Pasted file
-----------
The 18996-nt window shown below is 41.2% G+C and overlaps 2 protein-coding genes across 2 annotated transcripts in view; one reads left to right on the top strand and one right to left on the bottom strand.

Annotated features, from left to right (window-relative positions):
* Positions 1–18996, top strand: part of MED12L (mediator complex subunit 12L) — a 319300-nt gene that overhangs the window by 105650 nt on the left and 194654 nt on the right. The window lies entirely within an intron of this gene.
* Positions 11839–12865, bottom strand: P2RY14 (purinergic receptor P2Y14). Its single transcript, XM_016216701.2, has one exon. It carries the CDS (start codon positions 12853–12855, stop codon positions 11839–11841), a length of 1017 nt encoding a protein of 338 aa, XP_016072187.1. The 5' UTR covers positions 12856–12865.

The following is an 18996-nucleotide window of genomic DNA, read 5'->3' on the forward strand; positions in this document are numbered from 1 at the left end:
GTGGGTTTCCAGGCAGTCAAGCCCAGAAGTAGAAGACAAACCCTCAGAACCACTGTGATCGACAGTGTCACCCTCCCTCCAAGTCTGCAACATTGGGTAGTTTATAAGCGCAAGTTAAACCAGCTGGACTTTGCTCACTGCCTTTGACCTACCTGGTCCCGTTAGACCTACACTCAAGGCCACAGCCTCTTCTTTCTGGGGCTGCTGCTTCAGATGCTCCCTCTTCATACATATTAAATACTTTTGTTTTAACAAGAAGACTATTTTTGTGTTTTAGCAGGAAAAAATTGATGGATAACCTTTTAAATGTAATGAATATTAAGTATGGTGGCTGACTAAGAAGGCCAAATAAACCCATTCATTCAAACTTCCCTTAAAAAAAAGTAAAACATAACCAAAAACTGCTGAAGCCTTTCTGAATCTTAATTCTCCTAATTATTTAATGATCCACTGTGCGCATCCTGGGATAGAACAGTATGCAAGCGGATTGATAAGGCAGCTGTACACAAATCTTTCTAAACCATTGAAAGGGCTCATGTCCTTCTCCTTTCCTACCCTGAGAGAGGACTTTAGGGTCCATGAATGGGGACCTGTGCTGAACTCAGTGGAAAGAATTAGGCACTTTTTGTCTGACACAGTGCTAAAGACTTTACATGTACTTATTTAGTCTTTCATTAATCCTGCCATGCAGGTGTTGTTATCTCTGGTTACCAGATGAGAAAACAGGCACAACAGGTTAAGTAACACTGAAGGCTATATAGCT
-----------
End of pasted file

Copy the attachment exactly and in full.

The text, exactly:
The 18996-nt window shown below is 41.2% G+C and overlaps 2 protein-coding genes across 2 annotated transcripts in view; one reads left to right on the top strand and one right to left on the bottom strand.

Annotated features, from left to right (window-relative positions):
* Positions 1–18996, top strand: part of MED12L (mediator complex subunit 12L) — a 319300-nt gene that overhangs the window by 105650 nt on the left and 194654 nt on the right. The window lies entirely within an intron of this gene.
* Positions 11839–12865, bottom strand: P2RY14 (purinergic receptor P2Y14). Its single transcript, XM_016216701.2, has one exon. It carries the CDS (start codon positions 12853–12855, stop codon positions 11839–11841), a length of 1017 nt encoding a protein of 338 aa, XP_016072187.1. The 5' UTR covers positions 12856–12865.

The following is an 18996-nucleotide window of genomic DNA, read 5'->3' on the forward strand; positions in this document are numbered from 1 at the left end:
GTGGGTTTCCAGGCAGTCAAGCCCAGAAGTAGAAGACAAACCCTCAGAACCACTGTGATCGACAGTGTCACCCTCCCTCCAAGTCTGCAACATTGGGTAGTTTATAAGCGCAAGTTAAACCAGCTGGACTTTGCTCACTGCCTTTGACCTACCTGGTCCCGTTAGACCTACACTCAAGGCCACAGCCTCTTCTTTCTGGGGCTGCTGCTTCAGATGCTCCCTCTTCATACATATTAAATACTTTTGTTTTAACAAGAAGACTATTTTTGTGTTTTAGCAGGAAAAAATTGATGGATAACCTTTTAAATGTAATGAATATTAAGTATGGTGGCTGACTAAGAAGGCCAAATAAACCCATTCATTCAAACTTCCCTTAAAAAAAAGTAAAACATAACCAAAAACTGCTGAAGCCTTTCTGAATCTTAATTCTCCTAATTATTTAATGATCCACTGTGCGCATCCTGGGATAGAACAGTATGCAAGCGGATTGATAAGGCAGCTGTACACAAATCTTTCTAAACCATTGAAAGGGCTCATGTCCTTCTCCTTTCCTACCCTGAGAGAGGACTTTAGGGTCCATGAATGGGGACCTGTGCTGAACTCAGTGGAAAGAATTAGGCACTTTTTGTCTGACACAGTGCTAAAGACTTTACATGTACTTATTTAGTCTTTCATTAATCCTGCCATGCAGGTGTTGTTATCTCTGGTTACCAGATGAGAAAACAGGCACAACAGGTTAAGTAACACTGAAGGCTATATAGCT